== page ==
Star Wars: Building Tension When You Already Know the Ending

Once upon a time, the only science fiction books you’d find in my hands were Star Wars Expanded Universe novels. I adored them. I read them as soon as I could get my grubby little paws on them, whether I used my allowance, or borrowed them from the library, or cashed in my credit at the used book store. I couldn’t get enough of the stories, because I was so enthralled at seeing what happened to Luke, Leia, Han, and everyone else after the defeat of the Empire in Return of the Jedi.

I’m not sure I would’ve been able to articulate the reasons why, but back then, I was never really excited about any stories that took place between the films of the original trilogy. Not that there were many, mind you, but I realize now there was a good reason. Once the trilogy was over (and the prequels were just a distant dream), nobody really wanted to know what happened between the movies. We wanted to know what happened after.

Of course, since then we’ve gotten the prequels. We’ve gotten Expanded Universe novels so far down the timeline that some readers, like myself, got tired of seeing my favorite characters manipulated by the plot into doing things that never felt true to character. And of course, since then, Disney bought Star Wars, announced a new slate of movies, and officially deemed what had been the Expanded Universe as a kind of alternate reality, divorced from any continuity from this point on.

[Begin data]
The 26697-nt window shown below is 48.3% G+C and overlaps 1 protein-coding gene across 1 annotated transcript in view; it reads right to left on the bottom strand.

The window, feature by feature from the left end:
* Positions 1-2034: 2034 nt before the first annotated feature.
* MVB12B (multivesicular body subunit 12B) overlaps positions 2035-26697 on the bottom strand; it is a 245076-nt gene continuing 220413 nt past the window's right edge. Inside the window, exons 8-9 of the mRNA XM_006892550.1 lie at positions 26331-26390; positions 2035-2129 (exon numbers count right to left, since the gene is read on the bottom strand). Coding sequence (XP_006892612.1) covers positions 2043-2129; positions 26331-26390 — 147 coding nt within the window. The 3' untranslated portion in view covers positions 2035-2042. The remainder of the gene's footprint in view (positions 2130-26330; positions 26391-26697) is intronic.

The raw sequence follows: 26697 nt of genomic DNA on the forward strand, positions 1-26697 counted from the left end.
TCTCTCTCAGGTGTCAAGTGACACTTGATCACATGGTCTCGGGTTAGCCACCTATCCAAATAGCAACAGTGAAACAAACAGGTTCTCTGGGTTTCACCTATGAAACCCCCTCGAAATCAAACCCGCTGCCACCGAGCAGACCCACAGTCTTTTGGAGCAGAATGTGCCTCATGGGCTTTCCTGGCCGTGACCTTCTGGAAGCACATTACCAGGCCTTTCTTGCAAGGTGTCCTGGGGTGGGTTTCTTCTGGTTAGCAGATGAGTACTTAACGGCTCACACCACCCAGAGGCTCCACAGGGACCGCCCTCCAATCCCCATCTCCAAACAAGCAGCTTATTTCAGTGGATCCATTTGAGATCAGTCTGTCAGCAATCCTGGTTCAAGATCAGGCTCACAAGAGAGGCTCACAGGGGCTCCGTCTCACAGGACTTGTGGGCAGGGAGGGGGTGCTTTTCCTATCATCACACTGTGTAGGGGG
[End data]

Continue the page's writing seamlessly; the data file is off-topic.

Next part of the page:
I’m okay with all of this.

Razors_EdgeAround the time this happened, Del Rey had announced a series of books that would focus on individual heroes of the original trilogy and fill in the blanks between the movies called Empire & Rebellion. They also got some big names to write those stories: Martha Wells would write Leia’s,  Star Wars: Razor’s Edge. James S. A. Corey would write Han’s, Honor Among Theives. And lastly, Kevin Hearne would write Luke’s, Heir to the Jedi.

Of those books, Han and Leia’s were dismissed to the “Legends” line — the old Expanded Universe continuity. Luke’s got the official stamp of cannon.

All of this is background, not the point of the post.

I’m almost finished reading Razor’s Edge, which is Leia’s story. I became a fan of Martha Wells’ work when I discovered her Raksura trilogy, so I knew this would be a well-written tale.

And it is. But there’s a problem: there is very little tension. The stakes, such as they are, matter little. And it’s not Martha Wells’ fault.

Continue reading